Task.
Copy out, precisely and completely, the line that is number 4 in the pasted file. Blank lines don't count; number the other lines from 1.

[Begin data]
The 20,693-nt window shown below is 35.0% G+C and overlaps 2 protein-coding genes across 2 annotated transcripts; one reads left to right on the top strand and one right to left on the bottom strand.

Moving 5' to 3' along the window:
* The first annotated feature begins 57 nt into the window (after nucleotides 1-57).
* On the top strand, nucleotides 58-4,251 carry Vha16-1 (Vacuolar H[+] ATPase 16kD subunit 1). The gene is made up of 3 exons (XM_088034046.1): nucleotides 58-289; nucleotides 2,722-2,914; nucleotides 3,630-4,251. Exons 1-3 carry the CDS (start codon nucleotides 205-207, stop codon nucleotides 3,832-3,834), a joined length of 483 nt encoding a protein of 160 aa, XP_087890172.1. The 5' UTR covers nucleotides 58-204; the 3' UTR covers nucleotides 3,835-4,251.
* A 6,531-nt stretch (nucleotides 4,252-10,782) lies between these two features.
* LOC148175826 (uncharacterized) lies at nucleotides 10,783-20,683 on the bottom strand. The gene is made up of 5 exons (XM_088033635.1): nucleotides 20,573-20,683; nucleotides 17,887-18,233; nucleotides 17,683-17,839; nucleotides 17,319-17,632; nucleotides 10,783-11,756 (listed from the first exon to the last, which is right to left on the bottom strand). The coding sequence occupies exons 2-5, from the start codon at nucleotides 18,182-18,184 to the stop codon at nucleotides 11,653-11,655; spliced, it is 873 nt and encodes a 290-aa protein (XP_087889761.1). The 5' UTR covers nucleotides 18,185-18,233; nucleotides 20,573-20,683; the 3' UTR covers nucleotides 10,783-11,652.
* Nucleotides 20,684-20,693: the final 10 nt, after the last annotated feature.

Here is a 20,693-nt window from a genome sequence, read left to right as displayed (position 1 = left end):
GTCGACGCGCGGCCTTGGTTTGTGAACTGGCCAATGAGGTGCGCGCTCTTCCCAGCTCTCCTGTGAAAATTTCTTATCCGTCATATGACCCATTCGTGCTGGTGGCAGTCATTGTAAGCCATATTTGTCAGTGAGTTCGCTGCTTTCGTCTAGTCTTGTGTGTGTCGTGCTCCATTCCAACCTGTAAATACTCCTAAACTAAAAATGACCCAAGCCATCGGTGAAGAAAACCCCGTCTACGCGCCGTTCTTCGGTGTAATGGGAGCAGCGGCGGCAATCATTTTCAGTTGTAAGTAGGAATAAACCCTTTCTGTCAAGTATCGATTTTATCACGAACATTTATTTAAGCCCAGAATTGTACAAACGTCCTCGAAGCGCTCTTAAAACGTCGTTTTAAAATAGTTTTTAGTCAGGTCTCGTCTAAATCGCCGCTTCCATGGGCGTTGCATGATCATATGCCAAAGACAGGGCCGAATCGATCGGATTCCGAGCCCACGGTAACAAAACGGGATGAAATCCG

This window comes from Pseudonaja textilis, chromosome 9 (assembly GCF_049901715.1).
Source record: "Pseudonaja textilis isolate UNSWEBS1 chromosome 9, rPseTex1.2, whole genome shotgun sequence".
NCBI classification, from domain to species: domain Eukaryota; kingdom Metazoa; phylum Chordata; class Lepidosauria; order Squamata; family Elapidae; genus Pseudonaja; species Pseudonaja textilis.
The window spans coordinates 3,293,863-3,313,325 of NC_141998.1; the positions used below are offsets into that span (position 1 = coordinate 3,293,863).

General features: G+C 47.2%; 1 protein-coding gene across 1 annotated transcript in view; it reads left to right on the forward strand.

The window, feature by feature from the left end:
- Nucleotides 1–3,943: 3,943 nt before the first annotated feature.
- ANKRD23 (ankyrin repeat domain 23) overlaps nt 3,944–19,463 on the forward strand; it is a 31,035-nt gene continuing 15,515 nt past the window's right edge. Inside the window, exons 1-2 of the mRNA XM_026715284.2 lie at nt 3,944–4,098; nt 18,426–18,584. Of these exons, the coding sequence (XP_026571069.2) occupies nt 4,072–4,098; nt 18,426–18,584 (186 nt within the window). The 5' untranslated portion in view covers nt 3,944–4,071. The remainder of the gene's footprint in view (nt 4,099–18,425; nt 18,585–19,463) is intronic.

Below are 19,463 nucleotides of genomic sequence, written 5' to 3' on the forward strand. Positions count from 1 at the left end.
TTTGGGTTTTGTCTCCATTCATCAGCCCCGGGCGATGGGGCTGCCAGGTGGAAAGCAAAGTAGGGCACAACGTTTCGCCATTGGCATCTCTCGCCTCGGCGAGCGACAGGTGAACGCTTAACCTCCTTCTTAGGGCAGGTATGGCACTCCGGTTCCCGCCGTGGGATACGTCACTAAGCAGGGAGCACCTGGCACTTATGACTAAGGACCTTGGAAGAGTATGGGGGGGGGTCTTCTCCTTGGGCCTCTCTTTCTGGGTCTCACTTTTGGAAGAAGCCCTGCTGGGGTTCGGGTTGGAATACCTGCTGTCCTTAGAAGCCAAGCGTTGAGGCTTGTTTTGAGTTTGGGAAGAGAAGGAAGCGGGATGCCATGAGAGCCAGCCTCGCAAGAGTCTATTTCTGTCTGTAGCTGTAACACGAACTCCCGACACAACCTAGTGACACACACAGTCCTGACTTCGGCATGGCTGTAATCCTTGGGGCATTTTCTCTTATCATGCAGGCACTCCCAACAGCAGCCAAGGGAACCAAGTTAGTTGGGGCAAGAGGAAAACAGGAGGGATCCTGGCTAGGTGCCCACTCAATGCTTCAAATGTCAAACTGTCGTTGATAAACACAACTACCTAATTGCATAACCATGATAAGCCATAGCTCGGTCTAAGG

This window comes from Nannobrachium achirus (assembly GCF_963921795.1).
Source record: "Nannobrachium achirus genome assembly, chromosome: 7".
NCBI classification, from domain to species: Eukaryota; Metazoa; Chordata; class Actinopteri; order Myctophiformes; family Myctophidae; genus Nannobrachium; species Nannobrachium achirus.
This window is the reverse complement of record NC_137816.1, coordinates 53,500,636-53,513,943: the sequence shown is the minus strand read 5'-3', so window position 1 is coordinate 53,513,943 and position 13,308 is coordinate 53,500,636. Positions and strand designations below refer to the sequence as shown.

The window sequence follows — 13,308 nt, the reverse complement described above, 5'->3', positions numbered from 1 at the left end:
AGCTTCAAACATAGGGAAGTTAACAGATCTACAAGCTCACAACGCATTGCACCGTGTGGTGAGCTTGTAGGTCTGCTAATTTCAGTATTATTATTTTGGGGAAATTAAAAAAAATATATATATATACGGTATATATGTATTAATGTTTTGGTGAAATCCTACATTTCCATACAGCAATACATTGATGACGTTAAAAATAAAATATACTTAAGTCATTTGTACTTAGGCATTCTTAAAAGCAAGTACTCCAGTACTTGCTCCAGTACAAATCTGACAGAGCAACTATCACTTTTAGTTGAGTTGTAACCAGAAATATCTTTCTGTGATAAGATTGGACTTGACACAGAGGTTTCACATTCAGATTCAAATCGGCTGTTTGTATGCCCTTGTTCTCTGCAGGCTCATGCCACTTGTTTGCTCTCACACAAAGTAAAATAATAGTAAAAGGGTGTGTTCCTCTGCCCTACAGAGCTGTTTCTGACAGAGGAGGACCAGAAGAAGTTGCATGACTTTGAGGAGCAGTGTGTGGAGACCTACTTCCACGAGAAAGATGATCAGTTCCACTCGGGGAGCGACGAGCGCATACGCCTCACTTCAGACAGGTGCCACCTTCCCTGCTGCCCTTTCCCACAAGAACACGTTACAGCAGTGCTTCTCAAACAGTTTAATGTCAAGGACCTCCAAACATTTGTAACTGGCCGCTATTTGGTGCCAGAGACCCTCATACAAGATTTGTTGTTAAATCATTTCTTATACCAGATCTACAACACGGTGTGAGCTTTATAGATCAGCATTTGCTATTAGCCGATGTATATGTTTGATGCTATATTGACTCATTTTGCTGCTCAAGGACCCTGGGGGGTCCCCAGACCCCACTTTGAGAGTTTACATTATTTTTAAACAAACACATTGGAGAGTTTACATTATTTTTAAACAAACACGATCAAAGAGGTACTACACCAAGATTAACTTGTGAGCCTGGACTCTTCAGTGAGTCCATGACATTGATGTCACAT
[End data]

* On the top strand, nucleotides 58-4,251 carry Vha16-1 (Vacuolar H[+] ATPase 16kD subunit 1). The gene is made up of 3 exons (XM_088034046.1): nucleotides 58-289; nucleotides 2,722-2,914; nucleotides 3,630-4,251. Exons 1-3 carry the CDS (start codon nucleotides 205-207, stop codon nucleotides 3,832-3,834), a joined length of 483 nt encoding a protein of 160 aa, XP_087890172.1. The 5' UTR covers nucleotides 58-204; the 3' UTR covers nucleotides 3,835-4,251.